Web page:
Another fundamental character regarding the theme of responsibility is the inspector, who Priestley uses as a vessel to voice his own opinions directly to the audience. In the Inspector's final speech he makes several points to criticize capitalist views through quotes such as 'we are all members of one body' and 'we are responsible for one another'. Repeated use of the pronoun 'we' further shows Priestley's message of collective responsibility and that we as a society need to improve towards adopting this societal responsibility. Priestley wants the audience to take something away from the Inspector's final speech, whether it be a change in their original views or inspiration to further better themselves.
I think there are a few more themes or ideas that you could bring in to really strengthen the essay.
For Mr Birling you are correct in your analysis, however, I would add another layer. At the start of the play, Mr Birling suggests that the titanic is unsinkable, as the play is set after the sinking of the titanic we know that he is wrong. Because in this example he is presented as being ignorant, and he later gives views that people just have a responsibility to themselves (meaning he does not believe in a collective responsibility of society) then we can say that Priestley is conveying people who don't believe in collective responsibility as being ignorant.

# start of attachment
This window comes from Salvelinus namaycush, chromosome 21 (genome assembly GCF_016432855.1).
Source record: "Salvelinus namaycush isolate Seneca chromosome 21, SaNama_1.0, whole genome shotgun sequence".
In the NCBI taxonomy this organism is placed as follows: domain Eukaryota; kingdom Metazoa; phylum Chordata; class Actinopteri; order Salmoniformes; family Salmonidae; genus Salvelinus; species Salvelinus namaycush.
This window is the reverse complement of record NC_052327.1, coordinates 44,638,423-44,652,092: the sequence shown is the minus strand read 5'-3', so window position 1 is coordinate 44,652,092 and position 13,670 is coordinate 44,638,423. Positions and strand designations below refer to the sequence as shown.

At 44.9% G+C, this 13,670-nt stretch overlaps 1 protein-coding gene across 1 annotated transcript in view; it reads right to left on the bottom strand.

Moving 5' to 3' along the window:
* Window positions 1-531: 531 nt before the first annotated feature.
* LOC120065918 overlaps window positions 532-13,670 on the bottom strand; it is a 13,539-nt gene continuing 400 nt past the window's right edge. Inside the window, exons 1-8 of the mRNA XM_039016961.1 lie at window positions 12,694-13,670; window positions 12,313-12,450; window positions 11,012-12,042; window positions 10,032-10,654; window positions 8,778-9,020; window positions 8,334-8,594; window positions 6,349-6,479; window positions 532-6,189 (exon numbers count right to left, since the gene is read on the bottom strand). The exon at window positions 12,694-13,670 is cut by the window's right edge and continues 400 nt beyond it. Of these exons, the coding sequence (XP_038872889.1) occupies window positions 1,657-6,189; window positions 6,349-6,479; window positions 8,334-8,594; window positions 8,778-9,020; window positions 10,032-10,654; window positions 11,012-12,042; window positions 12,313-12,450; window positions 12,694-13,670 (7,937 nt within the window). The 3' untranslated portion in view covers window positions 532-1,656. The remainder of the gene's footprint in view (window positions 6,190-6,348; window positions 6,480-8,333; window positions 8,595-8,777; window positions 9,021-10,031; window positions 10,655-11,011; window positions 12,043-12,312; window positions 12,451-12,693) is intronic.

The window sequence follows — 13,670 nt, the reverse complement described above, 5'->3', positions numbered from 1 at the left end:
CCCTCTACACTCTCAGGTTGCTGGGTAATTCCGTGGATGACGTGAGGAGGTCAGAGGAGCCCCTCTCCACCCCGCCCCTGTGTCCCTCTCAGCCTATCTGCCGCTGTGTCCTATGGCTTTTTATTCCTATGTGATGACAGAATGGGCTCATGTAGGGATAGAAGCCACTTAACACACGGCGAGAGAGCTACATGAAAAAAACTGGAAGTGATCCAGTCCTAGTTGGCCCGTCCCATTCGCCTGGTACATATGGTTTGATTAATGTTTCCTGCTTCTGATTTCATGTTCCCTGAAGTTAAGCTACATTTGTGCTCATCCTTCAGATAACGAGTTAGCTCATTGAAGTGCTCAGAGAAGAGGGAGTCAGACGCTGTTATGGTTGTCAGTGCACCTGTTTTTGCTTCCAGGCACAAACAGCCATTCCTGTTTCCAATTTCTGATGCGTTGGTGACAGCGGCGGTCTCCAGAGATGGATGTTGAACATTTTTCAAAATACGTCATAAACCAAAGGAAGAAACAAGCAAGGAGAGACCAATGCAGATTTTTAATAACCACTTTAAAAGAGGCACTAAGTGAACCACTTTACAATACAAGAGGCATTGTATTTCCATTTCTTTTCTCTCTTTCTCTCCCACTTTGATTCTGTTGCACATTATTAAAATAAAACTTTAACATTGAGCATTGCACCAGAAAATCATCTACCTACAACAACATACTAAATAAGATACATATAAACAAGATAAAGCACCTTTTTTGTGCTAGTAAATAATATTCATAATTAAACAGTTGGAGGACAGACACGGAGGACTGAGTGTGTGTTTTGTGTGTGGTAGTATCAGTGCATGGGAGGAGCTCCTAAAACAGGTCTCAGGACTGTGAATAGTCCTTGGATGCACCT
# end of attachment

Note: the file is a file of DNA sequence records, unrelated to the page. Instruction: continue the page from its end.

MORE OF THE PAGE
Similarly, I would go further with the analysis of Sheila. She is shown to be sensitive and empathetic to the struggles of other people. At the same time she clearly believes in collective responsibility by the end of the play. So you can suggest that Priestley is implying that people who believe in collective responsibility are more empathetic and caring.
Also give a bit more of a summary in the conclusion, as well provide a little more social and historical context in the introduction.
One thing you could do a little bit better is making clearer lines of analysis. To give an example,
" In the Inspector's final speech he makes several points to criticize capitalist views through quotes such as 'we are all members of one body' and 'we are responsible for one another'." There are elements of this that are true.
You are correct that the inspector is used to voice the author's own views, and that the author does not like capitalism. However, these quotes are not direct criticisms of capitalist viewpoints. It is probably the most common mistake I see in essays, students suggesting clear links between pro-socialist and anti-capitalist viewpoints. I would not mention capitalism when you use these quotes, just say they convey the author's view of collective responsibility.
thanks so much! i like the points that those who don’t believe in collective responsibility are implied as ignorant and those who do as caring, will definitely add it to my essay!